Since the Maidan movement that overthrew the last Ukrainian government, Ukrainian anticorruption activists have demanded, among other reforms, the creation of a specialized anticorruption court. Many of Ukraine’s Western backers likewise consider the creation of such a court to be an essential step in addressing the country’s systemic corruption problem, and in recent months, protests have broken out on the street in support of the court. In what appears to be a major victory for the domestic and international advocates of a special anticorruption court, President Poroshenko agreed in principle to create such a court this past October—although the details will need to be worked out.
Not everyone is convinced that the creation of a specialized anticorruption court is as important as its backers think. In a thoughtful post last month, Helen articulated the skeptical view, arguing that the specialized anticorruption court will likely not live up to expectations, and that domestic and international actors are placing too much emphasis on the creation of this particular institution. But Helen both underestimates the importance of a specialized anticorruption court in the Ukrainian context, and is overly pessimistic about its prospects for effectiveness. That said, she is right to highlight how things could go awry if the creation of the specialized anticorruption court is not done right.
Poroshenko’s flip-flop seems to be a major victory for anticorruption activists in Ukraine. Yet it might be too early to celebrate. As promising as it sounds, a specialized anticorruption court is unlikely to live up to Ukrainian activists’ expectations. In a country like Ukraine—an oligarchic democracy in which governmental power is not delineated clearly by the constitution or legal framework, the executive is not effectively checked by the judiciary, and businesses are entangled with politics—the creation of a new judicial body is unlikely to be a game-changer. Moreover, in focusing so much on the campaign to create a specialized anticorruption court, domestic and international activists may be diverting energy and resources from more important issues, such as reforming the Prosecutor General’s Office (PGO), strengthening the role of the National Anti-Corruption Bureau of Ukraine (NABU), and adopting more comprehensive political and economic reforms reduce the clout of the country’s oligarchs.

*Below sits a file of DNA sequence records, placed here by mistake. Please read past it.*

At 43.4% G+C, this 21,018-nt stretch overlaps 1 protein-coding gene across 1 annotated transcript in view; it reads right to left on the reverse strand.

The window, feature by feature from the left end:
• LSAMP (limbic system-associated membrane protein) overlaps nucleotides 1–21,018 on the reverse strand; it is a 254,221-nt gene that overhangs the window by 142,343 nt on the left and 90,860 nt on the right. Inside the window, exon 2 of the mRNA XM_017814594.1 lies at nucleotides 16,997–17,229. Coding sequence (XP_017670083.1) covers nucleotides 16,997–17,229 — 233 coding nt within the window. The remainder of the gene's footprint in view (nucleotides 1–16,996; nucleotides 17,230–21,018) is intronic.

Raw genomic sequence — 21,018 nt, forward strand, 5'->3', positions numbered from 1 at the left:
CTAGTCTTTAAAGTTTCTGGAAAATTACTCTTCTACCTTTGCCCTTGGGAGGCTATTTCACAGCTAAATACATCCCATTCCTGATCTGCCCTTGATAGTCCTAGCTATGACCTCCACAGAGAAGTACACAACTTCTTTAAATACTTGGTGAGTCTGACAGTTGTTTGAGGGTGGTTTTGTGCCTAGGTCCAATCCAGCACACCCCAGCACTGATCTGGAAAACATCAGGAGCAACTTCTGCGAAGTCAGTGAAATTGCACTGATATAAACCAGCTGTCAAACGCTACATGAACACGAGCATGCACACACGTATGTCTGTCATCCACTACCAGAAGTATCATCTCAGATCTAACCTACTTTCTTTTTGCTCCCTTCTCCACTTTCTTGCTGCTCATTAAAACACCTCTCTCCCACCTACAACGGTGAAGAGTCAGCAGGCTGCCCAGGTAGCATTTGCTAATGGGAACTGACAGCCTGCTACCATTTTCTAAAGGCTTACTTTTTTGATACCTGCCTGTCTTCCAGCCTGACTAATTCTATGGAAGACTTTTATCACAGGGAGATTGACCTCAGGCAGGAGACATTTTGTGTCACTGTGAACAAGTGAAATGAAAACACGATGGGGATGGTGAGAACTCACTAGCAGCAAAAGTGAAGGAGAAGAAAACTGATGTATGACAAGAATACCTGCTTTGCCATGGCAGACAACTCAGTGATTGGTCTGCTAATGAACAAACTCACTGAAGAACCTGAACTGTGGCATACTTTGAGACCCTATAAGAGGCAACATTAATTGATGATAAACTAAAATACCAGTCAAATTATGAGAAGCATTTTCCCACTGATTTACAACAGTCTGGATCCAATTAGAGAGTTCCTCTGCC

There are two main reasons that the proposed Ukrainian anticorruption court is unlikely to live up to activists’ expectations:
For corruption fighters, public procurement is notable for two reasons. One, it is damnably complex. Two, it is often permeated with corrupt deals. The latter makes it a critical target of anticorruption policy, the former a tough nut to crack. The thicket of laws, regulations, standard bidding documents, and practices that govern procurement means civil society groups advocating counter corruption measures are often at sea. Lacking expertise on this bewildering set of rules, they can do little more than campaign in general terms for reform, urging steps like “greater transparency” or “tougher penalties” for corrupt activities.